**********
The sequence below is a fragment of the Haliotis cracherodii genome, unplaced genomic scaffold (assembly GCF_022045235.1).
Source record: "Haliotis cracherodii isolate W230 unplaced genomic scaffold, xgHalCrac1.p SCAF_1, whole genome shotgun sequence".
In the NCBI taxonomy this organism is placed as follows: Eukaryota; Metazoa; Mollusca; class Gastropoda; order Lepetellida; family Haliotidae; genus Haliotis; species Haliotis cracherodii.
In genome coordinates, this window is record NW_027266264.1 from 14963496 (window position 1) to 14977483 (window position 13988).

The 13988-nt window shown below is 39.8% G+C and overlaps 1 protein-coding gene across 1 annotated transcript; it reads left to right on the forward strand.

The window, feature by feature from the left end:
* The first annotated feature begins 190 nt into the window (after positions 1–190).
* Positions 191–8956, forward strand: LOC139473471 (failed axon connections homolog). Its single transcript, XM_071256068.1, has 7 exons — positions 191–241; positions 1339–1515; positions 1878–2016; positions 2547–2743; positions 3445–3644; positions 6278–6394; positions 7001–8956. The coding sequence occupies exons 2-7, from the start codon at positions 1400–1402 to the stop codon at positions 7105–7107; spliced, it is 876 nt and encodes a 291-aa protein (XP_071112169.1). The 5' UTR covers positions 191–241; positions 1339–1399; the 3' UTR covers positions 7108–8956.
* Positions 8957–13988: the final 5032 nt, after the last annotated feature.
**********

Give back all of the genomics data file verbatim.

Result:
The sequence below is a fragment of the Haliotis cracherodii genome, unplaced genomic scaffold (assembly GCF_022045235.1).
Source record: "Haliotis cracherodii isolate W230 unplaced genomic scaffold, xgHalCrac1.p SCAF_1, whole genome shotgun sequence".
In the NCBI taxonomy this organism is placed as follows: Eukaryota; Metazoa; Mollusca; class Gastropoda; order Lepetellida; family Haliotidae; genus Haliotis; species Haliotis cracherodii.
In genome coordinates, this window is record NW_027266264.1 from 14963496 (window position 1) to 14977483 (window position 13988).

The 13988-nt window shown below is 39.8% G+C and overlaps 1 protein-coding gene across 1 annotated transcript; it reads left to right on the forward strand.

The window, feature by feature from the left end:
* The first annotated feature begins 190 nt into the window (after positions 1–190).
* Positions 191–8956, forward strand: LOC139473471 (failed axon connections homolog). Its single transcript, XM_071256068.1, has 7 exons — positions 191–241; positions 1339–1515; positions 1878–2016; positions 2547–2743; positions 3445–3644; positions 6278–6394; positions 7001–8956. The coding sequence occupies exons 2-7, from the start codon at positions 1400–1402 to the stop codon at positions 7105–7107; spliced, it is 876 nt and encodes a 291-aa protein (XP_071112169.1). The 5' UTR covers positions 191–241; positions 1339–1399; the 3' UTR covers positions 7108–8956.
* Positions 8957–13988: the final 5032 nt, after the last annotated feature.